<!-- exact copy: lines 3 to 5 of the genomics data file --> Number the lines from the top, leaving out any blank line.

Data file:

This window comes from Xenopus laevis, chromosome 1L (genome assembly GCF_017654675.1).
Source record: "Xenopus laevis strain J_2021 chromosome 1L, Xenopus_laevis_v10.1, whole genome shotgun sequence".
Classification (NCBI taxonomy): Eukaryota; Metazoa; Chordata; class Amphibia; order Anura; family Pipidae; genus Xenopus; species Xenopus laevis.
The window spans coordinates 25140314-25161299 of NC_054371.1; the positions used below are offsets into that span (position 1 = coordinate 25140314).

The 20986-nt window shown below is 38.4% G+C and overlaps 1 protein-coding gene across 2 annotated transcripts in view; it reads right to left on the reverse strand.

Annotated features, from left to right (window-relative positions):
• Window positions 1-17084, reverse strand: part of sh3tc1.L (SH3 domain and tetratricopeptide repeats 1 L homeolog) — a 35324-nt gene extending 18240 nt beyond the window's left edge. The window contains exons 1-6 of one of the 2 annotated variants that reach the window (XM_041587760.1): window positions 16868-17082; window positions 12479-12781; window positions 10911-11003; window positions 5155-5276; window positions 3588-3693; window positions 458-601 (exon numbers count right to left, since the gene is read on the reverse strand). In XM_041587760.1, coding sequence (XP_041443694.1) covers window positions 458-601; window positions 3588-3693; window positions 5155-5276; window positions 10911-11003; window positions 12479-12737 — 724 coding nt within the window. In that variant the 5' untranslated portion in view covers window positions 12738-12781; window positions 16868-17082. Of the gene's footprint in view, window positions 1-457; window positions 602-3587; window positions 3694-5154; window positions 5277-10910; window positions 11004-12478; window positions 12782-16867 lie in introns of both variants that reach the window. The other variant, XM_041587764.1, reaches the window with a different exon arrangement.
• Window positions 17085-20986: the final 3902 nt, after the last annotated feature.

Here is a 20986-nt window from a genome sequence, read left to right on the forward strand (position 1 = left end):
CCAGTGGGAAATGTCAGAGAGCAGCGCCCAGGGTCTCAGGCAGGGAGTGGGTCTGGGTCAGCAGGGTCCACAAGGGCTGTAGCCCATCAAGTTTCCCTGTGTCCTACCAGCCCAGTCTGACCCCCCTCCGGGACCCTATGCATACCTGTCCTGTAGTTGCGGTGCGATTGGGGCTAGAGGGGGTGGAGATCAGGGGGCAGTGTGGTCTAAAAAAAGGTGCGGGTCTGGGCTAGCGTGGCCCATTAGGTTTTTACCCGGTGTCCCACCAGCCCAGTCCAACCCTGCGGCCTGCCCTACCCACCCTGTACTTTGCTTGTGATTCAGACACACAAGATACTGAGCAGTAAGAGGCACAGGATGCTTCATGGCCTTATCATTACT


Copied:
Classification (NCBI taxonomy): Eukaryota; Metazoa; Chordata; class Amphibia; order Anura; family Pipidae; genus Xenopus; species Xenopus laevis.
The window spans coordinates 25140314-25161299 of NC_054371.1; the positions used below are offsets into that span (position 1 = coordinate 25140314).

The 20986-nt window shown below is 38.4% G+C and overlaps 1 protein-coding gene across 2 annotated transcripts in view; it reads right to left on the reverse strand.